expanding authority for U.S. air strikes,

​but the White House resisted making

and Pentagon held off on



​decision, wanting to give

until after

​the new


​commander time to make his own assessment

took over in March


Leaving a sizable force

up to 10,000 U.S. troops on the ground

​in Afghanistan was not Obama’s original plan. Rather, he'd hoped

In 2014, when Obama declared an official end to the 13-year mission known as "Operation Enduring Freedom," the commander-in-chief outlined a phased drawdown

​to bring home nearly all U.S. troops


​by the end of his second term. He changed his mind


​last year,

Obama changed his mind

​after the Taliban scored a series of


​victories, the Afghan army performed poorly and a new Islamic State faction took root in Nangarhar province. Obama

revised the plan and

​set a new target for cutting today's force in half, to about 5,500 personnel, by January 2017.

Now even that is looking like a risky move, observers



"There is a desire to kick the can down the road under the assumption that whoever takes over next year will pick that can up and make a decision," said Michael Kugelman, an Afghanistan and south Asia expert with the Woodrow Wilson Center, a think tank in Washington.

"I think the Obama administration is really torn about how to pursue its Afghanistan policy ...

during its last two years in power

​because on the one hand, Obama doesn’t want to be remembered as a war president. If he had is druthers, he would bring everyone home," Kugelman said. "But he knows that’s not possible. He’s taken ownership over this war and he doesn’t want to be seen as someone who effectively gave up on Afghanistan and let it fall apart."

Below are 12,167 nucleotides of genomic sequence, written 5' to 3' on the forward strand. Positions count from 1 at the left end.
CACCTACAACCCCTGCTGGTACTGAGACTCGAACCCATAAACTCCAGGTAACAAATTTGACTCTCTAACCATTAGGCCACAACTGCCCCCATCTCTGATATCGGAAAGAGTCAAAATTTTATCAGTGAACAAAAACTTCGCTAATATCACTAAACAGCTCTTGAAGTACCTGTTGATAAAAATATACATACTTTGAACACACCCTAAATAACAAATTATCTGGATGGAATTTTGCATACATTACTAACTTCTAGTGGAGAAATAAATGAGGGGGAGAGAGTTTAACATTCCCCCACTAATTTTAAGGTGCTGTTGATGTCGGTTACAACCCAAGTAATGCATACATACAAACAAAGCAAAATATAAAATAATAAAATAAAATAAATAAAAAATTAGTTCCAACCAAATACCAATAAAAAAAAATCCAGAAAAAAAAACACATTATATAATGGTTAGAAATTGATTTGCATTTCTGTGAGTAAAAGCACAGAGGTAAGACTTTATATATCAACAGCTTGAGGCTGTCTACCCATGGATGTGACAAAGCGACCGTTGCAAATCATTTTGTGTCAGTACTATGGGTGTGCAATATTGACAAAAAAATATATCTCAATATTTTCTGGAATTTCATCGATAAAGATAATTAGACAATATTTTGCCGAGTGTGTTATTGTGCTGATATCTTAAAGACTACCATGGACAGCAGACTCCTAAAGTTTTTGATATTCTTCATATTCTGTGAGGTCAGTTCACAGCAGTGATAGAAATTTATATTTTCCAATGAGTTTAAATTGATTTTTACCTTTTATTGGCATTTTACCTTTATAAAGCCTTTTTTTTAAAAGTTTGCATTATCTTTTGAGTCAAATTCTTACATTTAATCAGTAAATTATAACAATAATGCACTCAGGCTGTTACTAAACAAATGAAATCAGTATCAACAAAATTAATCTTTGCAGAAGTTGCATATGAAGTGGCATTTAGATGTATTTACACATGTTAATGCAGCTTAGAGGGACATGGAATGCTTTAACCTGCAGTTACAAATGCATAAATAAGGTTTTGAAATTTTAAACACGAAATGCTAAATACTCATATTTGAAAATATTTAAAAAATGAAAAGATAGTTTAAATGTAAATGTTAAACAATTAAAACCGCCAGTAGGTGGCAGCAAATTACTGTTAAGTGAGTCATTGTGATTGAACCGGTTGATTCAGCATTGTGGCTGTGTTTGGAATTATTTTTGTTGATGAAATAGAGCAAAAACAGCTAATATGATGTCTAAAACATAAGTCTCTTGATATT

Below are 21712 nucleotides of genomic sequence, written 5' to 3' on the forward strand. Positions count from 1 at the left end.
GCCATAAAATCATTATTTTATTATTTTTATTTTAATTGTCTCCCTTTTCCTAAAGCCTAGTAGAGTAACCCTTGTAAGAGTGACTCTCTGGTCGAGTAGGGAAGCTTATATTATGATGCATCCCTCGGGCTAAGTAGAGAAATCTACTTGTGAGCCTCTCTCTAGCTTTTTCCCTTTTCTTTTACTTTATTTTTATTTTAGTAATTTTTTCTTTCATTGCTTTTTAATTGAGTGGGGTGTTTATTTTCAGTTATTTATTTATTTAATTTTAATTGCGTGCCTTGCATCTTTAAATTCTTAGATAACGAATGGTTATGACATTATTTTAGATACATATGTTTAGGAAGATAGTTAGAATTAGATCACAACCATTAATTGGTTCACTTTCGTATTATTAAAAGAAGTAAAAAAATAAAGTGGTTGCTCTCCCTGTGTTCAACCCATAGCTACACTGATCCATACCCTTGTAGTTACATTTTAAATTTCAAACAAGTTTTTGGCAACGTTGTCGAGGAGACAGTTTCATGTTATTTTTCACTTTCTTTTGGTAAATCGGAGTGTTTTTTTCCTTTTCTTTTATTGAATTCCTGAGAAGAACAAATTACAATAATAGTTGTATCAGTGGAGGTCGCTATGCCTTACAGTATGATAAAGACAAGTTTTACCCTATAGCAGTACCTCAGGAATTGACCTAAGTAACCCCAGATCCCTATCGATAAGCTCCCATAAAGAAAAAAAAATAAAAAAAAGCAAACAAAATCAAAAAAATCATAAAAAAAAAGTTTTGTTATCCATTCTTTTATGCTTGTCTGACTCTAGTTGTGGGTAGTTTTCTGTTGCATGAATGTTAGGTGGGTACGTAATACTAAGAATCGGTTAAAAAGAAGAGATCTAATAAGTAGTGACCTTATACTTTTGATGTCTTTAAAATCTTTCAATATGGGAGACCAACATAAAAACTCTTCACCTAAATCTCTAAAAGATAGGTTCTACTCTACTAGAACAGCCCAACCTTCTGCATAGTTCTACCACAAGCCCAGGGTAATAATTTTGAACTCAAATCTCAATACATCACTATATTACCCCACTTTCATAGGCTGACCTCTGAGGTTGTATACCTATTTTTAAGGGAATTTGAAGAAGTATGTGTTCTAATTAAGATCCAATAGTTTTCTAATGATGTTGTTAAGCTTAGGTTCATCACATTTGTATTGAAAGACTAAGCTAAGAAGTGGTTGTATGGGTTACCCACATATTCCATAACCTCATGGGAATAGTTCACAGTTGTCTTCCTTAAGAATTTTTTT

Certain to be shaping the president's thinking on Afghanistan:

Looming over Obama's analysis of Afghanistan will be

​the fall of Mosul in Iraq. In June 2014,


​Islamic State fighters


​overran Iraq’s second-largest city and the Iraqi army fled in droves, a failure many military professionals blamed on the complete withdrawal of U.S. troops

from Iraq

​in 2011.

"Mosul has kind of changed the way the White House thinks about Afghanistan. I don’t think they want another Mosul, and so they’ve been more open to a longer stay with a larger American force because they’ve seen what happens if you leave to soon," said Stephen Biddle, a defense policy expert with the Council on Foreign Relations who was an adviser to Army Gen. Stanley McCrystal in 2009 when he assumed command over the Afghanistan war.

Another major event that will influence this

the Pentagon's

​latest assessment occurred


​last fall, when the Taliban briefly seized the Afghan city of Kunduz. The Afghan army — with the help of U.S. special operations troops and air strikes — pushed them out a week later. It underscored



strength of the longstanding

​insurgency's sustained potency, and its ability to draw


​support and potentially hold territory.

Some of this renewed strength can be traced to

One major reason the for Taliban insurgency gained strength last year was

​the Pakistani military’s push to crackdown on Taliban militants operating across the border

in Pakistan

​, where for years they enjoyed a safe haven. That sent thousands of


​militants fleeing into Afghanistan at the same time that the U.S. military was drawing down and asking Afghan troops to take the lead.

"The timing

was unfortunate



​ Kugelman said, "was unfortunate."

Nicholson will send his recommendations


​to U.S. Central Command, where the commander, Army Gen. Joseph Votel, will consider other regional factors affecting Afghanistan and the U.S. mission there. Some observers


​believe the most important factor is

lies outside of Afghanistan: neighboring

​Pakistan’s nuclear arsenal. "Afghanistan is a base for destabilizing Pakistan, and Pakistan is a nuclear weapons state that has an ongoing civil war involving a witches’ brew of extremists who don’t like us," Biddle said.

"I worry a lot more about the Pakistani insurgency effort if they have to deal with a bunch of Afghan safe havens for the Pakistani Taliban. That is the primary U.S. national security interest."

The original goal of the Afghanistan mission in 2001, targeting the core al Qaida militants who orchestrated the 9/11 attacks

on New York and the Pentagon on Sept. 11

​, has receded. Intelligence estimates suggest there are no more than 300 al Qaida affiliates there today, and some of those are linked to al Qaida in the Indian Subcontinent, a group that is not focused on attacking the U.S.